Semantic of naturalness - re-assuring consumers of a risky food production
Institute for Social Sciences in Agriculture University Hohenheim Stuttgart, Germany
Nutrition in the Western world appears as an unproblematic matter in everyday life. Its existential meaning is almost forgotten. But currently nutrition becomes an eminent topic again, when the consequences of industrial production of foodstuff make the headlines. Irritated by nutritional debates and the demands of the clientèle of eating-out organizations, the so-called large scale consumers are also under pressure. Hereby specific expectations seem to be the options for solutions in eating-out organizations; for example the use of organic, regional and otherwise specified foodstuffs that promise security. The implementation process of these kinds of products have not only manifold consequences for organizational routines but as well as the relationship between the organization and its clientèle.
This arises the question: how can eating-out organizations urge consumers to purchase the products promising security as an irrefutable argument? By presenting empirical results of some German case studies funded by the Federal Ministry of Food, Agriculture and Consumer Protection, it will be demonstrated that price is not the critical key factor to attract consumers, but rather the communication along terms such as nature, region, season, tradition, handcraft and social fairness. These terms refer to one another on the basis of the semantic syndrome naturalness. For example, the reference to nature and region induces a space-time limitation for the purchase of foodstuff suggesting control of danger as a reduction of risk. Furthermore this strategy promises to cause social effects for regional producers and direct sellers.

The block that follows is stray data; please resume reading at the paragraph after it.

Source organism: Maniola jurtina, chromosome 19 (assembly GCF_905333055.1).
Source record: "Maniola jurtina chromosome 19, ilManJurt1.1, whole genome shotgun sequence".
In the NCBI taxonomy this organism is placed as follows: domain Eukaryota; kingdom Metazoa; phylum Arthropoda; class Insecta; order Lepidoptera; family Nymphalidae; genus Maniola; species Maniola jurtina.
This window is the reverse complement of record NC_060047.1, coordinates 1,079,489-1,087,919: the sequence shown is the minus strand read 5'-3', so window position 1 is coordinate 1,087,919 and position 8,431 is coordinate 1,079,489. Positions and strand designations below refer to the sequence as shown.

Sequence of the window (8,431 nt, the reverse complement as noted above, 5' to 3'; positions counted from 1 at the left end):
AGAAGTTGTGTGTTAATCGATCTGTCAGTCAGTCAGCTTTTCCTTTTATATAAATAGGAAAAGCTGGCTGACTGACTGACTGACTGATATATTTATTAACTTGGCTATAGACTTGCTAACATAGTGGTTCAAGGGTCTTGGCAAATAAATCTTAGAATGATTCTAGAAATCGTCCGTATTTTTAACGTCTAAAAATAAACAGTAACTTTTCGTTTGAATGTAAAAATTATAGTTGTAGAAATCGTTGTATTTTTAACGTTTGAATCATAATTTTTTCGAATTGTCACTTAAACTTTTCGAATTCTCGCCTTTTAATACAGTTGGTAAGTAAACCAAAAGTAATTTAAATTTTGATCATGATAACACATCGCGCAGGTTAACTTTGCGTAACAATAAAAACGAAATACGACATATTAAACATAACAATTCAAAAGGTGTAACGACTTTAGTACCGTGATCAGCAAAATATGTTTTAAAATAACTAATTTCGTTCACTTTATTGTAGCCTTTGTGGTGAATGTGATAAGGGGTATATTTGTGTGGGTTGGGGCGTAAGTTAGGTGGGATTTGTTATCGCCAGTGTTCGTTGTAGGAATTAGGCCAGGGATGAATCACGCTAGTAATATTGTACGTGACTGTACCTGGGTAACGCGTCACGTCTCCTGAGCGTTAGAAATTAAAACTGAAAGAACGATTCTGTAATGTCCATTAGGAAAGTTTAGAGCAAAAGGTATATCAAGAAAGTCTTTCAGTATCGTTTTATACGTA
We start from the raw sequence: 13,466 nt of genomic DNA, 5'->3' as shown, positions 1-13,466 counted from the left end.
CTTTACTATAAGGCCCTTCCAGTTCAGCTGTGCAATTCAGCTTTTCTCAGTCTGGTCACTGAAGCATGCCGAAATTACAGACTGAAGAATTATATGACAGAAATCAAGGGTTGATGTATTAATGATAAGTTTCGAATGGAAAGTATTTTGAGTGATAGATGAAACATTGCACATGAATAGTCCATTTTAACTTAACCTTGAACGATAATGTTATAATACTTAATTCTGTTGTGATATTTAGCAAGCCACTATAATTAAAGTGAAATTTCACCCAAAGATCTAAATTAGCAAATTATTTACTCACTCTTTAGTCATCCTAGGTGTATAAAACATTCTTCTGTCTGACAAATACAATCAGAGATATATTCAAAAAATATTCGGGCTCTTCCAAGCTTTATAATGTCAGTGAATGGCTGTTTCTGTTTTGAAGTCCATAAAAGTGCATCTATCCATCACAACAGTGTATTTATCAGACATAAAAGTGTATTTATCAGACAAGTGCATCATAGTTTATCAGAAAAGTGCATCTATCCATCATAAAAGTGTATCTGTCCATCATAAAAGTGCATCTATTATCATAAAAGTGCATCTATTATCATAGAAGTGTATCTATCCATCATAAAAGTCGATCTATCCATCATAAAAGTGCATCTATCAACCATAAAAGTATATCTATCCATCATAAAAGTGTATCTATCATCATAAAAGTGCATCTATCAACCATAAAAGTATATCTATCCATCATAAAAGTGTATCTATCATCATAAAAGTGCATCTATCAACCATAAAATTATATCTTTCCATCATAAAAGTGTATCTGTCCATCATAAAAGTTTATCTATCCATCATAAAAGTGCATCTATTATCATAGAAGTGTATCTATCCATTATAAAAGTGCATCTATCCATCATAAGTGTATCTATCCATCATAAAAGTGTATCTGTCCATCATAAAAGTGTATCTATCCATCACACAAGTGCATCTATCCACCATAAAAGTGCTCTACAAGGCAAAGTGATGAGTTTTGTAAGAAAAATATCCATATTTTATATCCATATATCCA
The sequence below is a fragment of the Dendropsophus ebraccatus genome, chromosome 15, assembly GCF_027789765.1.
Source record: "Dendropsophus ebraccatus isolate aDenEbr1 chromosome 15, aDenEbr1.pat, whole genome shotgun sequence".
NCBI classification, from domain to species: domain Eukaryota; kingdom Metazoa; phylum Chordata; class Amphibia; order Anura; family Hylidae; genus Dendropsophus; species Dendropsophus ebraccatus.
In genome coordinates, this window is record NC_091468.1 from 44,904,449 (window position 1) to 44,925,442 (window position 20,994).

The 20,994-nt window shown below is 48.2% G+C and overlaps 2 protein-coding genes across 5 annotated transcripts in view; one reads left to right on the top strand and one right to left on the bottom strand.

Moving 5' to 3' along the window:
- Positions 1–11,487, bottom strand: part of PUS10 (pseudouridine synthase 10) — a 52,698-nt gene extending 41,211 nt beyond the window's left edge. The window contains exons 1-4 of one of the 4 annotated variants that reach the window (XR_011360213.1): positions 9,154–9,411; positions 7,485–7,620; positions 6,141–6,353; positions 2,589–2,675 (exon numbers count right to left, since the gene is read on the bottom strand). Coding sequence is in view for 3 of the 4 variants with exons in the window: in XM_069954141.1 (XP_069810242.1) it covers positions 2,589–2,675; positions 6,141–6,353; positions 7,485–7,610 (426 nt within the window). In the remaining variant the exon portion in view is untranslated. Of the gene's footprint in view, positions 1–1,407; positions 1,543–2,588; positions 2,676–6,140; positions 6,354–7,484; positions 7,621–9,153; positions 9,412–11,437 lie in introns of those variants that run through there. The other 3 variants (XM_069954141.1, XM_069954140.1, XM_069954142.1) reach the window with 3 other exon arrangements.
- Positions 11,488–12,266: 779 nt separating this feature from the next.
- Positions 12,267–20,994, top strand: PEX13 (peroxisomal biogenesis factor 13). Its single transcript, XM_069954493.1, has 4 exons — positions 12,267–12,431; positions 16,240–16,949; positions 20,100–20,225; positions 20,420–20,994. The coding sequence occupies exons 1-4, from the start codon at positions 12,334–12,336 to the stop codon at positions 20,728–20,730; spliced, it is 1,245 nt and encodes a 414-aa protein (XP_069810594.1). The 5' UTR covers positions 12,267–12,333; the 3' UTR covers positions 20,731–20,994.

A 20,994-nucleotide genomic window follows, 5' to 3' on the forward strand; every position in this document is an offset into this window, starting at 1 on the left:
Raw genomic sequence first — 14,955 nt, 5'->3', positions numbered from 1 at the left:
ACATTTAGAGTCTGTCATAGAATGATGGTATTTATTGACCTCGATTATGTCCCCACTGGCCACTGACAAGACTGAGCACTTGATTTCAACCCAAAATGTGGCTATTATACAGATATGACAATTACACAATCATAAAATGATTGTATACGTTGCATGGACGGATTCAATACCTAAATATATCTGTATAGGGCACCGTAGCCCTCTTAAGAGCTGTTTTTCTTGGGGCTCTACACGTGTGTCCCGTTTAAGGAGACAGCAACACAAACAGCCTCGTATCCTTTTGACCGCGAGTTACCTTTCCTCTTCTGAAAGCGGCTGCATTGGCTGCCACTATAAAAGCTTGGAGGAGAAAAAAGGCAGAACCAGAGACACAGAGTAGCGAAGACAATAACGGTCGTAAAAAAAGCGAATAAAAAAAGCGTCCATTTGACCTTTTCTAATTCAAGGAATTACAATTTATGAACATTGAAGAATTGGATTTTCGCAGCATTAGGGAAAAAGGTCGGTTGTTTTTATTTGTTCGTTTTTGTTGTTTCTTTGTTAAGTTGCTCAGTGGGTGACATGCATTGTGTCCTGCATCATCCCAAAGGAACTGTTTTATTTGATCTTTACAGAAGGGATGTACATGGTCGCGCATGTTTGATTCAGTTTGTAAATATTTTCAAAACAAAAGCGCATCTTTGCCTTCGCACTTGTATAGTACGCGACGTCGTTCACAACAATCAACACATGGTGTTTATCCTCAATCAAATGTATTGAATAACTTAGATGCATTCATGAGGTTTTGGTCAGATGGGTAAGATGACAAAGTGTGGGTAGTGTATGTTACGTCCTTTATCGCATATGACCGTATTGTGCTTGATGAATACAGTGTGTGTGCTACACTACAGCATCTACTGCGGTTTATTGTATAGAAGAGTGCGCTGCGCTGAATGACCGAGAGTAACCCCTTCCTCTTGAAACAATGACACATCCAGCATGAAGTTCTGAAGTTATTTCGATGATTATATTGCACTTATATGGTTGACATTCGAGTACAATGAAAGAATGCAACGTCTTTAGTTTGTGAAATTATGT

In this way the use of topics like region and nature in communication directs to security through naturalness. It represents an ontology, which is a lasting and not further contestable reference providing security. However in reality, the organizations transform danger into problems of function-specific handling of uncertainties. Therefore naturalness appears as a semantic solution of organizational problems.